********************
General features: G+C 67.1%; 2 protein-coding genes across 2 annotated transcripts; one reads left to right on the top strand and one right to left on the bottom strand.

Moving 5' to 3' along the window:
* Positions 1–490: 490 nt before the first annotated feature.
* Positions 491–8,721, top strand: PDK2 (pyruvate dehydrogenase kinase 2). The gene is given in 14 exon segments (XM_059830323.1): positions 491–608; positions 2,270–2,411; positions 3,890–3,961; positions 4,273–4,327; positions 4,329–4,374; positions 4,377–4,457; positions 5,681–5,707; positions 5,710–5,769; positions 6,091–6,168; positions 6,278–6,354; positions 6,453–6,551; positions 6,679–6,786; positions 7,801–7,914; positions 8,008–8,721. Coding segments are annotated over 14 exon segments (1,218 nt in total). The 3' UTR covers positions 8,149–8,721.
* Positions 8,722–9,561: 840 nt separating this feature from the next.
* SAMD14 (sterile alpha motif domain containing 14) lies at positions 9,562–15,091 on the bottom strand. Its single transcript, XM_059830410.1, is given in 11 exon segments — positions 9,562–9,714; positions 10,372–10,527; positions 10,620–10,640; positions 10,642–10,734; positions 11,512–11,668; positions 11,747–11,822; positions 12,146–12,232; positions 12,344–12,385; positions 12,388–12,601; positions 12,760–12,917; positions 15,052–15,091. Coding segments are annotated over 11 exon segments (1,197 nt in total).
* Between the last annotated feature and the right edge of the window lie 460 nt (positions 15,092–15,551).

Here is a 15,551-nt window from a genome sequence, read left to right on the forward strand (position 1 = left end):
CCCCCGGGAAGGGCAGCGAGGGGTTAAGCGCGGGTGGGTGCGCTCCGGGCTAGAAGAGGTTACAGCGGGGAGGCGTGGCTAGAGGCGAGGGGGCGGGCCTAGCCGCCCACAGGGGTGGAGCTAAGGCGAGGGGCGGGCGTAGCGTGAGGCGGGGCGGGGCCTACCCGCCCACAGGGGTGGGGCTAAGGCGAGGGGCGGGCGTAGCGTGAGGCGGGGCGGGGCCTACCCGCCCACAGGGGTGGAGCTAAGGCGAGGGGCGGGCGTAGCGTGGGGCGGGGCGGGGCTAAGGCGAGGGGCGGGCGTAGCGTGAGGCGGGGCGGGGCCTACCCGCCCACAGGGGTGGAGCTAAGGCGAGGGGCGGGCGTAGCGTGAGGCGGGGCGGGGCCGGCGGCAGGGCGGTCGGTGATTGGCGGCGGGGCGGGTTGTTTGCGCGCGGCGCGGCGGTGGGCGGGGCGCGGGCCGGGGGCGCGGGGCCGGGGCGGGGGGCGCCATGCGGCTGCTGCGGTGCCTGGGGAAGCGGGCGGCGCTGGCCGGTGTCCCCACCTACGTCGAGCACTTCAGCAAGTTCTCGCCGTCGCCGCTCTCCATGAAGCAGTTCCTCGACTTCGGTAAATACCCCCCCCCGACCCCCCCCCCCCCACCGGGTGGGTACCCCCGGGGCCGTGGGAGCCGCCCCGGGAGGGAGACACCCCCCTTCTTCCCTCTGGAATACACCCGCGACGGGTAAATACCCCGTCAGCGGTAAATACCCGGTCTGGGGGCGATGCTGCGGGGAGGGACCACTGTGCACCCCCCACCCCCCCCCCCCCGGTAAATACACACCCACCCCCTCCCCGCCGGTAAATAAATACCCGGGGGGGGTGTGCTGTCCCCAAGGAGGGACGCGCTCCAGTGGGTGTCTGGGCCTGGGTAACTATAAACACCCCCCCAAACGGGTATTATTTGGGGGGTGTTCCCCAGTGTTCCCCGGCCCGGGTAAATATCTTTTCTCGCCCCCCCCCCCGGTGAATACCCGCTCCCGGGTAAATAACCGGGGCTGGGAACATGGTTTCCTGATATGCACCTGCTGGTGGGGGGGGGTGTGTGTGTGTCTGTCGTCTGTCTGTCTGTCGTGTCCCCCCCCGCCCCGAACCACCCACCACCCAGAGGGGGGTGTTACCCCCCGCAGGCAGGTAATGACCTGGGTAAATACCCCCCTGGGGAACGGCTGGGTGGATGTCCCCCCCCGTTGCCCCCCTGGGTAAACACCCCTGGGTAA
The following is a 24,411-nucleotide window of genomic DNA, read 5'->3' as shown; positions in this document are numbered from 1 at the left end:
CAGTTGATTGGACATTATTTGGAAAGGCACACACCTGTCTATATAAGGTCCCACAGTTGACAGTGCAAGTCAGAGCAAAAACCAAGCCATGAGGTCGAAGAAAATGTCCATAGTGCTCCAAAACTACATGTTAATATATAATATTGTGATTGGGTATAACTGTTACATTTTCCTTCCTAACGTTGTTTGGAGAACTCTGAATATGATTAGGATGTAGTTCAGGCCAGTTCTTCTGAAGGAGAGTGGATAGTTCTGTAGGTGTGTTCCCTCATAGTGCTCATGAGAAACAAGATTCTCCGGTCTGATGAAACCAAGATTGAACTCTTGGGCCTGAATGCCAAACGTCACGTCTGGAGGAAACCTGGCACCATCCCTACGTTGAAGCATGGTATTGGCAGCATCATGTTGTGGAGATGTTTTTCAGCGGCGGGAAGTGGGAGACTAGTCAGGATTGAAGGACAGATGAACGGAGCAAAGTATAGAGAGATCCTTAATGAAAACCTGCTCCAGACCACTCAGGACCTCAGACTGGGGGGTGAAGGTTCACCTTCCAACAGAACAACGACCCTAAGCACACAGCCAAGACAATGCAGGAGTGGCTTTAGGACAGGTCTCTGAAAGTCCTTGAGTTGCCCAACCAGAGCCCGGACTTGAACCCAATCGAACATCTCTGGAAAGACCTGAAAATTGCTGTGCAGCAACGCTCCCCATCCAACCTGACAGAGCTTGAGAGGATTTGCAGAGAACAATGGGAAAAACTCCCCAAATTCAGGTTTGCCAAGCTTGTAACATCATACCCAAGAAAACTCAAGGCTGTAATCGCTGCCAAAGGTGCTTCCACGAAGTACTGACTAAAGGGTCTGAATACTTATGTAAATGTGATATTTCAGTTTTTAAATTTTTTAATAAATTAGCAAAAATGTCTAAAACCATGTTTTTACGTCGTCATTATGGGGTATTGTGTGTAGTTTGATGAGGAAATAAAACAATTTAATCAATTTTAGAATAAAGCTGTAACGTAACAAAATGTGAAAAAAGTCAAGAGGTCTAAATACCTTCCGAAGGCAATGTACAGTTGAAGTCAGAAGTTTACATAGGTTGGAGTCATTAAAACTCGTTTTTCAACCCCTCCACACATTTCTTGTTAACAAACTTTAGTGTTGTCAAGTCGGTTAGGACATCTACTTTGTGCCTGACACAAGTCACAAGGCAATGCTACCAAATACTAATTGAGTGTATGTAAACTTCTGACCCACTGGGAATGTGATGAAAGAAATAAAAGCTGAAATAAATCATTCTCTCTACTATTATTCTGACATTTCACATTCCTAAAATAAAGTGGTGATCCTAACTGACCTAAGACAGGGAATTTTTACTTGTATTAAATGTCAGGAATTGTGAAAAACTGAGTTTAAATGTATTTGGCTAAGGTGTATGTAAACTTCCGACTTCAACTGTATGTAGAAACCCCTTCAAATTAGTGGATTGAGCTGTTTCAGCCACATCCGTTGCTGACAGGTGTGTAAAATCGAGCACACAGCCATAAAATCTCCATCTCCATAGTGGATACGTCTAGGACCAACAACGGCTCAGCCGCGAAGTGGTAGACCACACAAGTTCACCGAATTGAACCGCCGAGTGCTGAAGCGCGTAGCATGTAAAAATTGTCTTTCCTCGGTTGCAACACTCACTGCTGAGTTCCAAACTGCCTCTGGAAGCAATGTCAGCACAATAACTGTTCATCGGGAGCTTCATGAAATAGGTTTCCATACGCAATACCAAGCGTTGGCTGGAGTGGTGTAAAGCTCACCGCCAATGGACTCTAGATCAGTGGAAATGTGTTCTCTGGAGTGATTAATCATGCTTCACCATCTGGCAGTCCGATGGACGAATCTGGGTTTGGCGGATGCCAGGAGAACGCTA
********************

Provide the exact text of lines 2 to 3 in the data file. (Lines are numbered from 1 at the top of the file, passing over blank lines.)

Moving 5' to 3' along the window:
* Positions 1–490: 490 nt before the first annotated feature.